HealthLife & Style

Women’s Health Week: Wired and Tired

Fact: the benefits of a good night’s sleep are abundant, and we’re here to help you get them.

Sleep can sometimes take a back seat when it comes to priorities; there are things to do, shows to watch, people to see, places to be. For others, sleep is something that is hard to come by naturally. However, there are many studies that show there are proven methods in place that can put you in the right headspace to fall asleep and can increase your amount and quality of sleep.

As part of Women’s Health Week, we thought it would be perfect to discuss tips and methods that are useful for improving your sleep, as it something that is super important for women’s – and men’s – health. Improved sleep can decrease risks of disease and type 2 diabetes, can help you eat less, exercise better and be healthier.

1. Regular exercise

Exercise during the day is recommended as it can enhance all aspects of sleep. The key is not to perform too late in the day, as this can hinder sleep due to the stimulatory effect of exercise which increases alertness and hormones.

2. Daytime light exposure

This one is a little more obscure, but your light exposure can be key in directing your body more naturally when it is time to be awake, and subsequently to go to sleep. Your body has a natural time-keeping clock known as your circadian rhythm, which affects your body by telling it when to be asleep. Daytime bright light can be very helpful for your circadian rhythm to stay healthy, which can improve sleep quality and duration.

3. Phone and computer use

Before bed it is best not to be on your phone or your computer as it is a stimulant and keeps your brain active and alert, and because of the blue light it emits. Blue light can trick your brain into thinking it is still daytime. There are apps that can be downloaded to limit blue light, but another option is to turn off devices and TV 2 hours before bed.

4. Food and drink

There a few pointers to consider when it comes to diet and its relation to sleeping:

  • Caffeine, when consumed late in the day, can stop your body from relaxing naturally, as it can stay elevated in the blood for 6-8 hours.
  • Alcohol can negatively affect your sleep and your hormones, which play a role in your body’s circadian rhythm and can also alter night-time melatonin production.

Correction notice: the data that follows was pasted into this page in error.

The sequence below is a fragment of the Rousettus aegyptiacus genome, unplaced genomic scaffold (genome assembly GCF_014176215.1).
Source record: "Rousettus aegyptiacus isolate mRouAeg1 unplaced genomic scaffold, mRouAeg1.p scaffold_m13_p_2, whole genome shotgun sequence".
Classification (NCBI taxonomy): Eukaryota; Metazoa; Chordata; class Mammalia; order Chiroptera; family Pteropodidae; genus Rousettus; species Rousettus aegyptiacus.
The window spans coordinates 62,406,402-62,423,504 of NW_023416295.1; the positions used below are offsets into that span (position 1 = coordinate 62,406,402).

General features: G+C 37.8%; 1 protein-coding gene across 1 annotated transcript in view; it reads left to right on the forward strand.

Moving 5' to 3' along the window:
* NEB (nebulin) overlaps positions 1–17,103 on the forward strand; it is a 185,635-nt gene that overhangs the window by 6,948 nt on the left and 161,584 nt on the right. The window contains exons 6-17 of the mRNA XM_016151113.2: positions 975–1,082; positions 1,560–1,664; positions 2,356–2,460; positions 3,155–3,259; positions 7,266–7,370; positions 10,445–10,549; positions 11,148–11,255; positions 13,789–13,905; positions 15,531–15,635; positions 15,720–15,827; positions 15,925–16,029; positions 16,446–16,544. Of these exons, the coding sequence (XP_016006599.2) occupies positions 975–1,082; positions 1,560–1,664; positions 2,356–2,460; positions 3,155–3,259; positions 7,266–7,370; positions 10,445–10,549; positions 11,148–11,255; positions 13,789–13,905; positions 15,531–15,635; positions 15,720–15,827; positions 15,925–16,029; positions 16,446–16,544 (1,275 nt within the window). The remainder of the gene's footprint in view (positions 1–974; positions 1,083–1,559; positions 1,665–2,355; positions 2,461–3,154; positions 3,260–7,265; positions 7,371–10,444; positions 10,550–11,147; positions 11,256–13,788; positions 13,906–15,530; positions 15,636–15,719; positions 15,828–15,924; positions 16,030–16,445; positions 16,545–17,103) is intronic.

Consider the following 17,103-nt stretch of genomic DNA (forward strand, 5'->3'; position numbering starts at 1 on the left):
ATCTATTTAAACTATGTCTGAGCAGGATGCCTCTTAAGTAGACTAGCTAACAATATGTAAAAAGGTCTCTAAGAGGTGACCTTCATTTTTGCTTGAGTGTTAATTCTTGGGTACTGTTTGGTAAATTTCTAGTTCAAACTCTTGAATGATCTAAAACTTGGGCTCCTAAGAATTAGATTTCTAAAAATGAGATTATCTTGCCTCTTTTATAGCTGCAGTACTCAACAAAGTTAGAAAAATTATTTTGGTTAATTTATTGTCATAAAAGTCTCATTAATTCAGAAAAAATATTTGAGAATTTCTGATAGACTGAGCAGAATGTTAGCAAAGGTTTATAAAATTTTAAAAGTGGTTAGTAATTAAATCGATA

• Late night eating can impact sleep quality and release of growth hormones and melatonin, and likewise a large amount of drinking right before bed can cause the need to go to the bathroom and interrupt your sleep.

5. Long daytime naps

While it has been proven that power naps are beneficial, long naps can take away from your sleep as it confuses your body clock. It can also cause more sleepiness during the day.

6. Regular sleeping schedule

Going to bed and waking up at consistent times can be very beneficial in your sleep quality for the long term. Your body’s circadian rhythm functions on a set loop, aligning itself with sunrise and sunset. Try to get into a habit of going to bed and waking up at similar times each day and night.

7. Relaxation before bed

A relaxation routine or techniques that help you signal to your body you are ready to rest can be very advantageous in sleeping well. These include

  • Meditation can help to create inner conditions for a truly restful night.
  • Hot bath or shower can help you get to sleep faster, as it adjusts your body temperature so that you’re ready to relax.
  • Acupressure mats, such as Shakti are highly beneficial for a number of reasons, as just 20 minutes a day can support deep, restful sleep, relaxation of tense muscles, recovery from headaches or muscular injury, circulation as well as overall well-being.
  • Reading a book is a good way to relax and distances you from the blue light and stimulation of your phone.

8. Melatonin supplement

Melatonin is a sleep hormone that signals to your brain when it is time to relax and go to sleep. In some studies, 2mg of melatonin before bed improved sleep quality and energy the next day.

tired winnie the pooh GIF by good-night

Valuing sleep will benefit you in the long run, and hopefully these pointers will help you get the best rest you can. Soon you’ll be as excited about sleep as Pooh.

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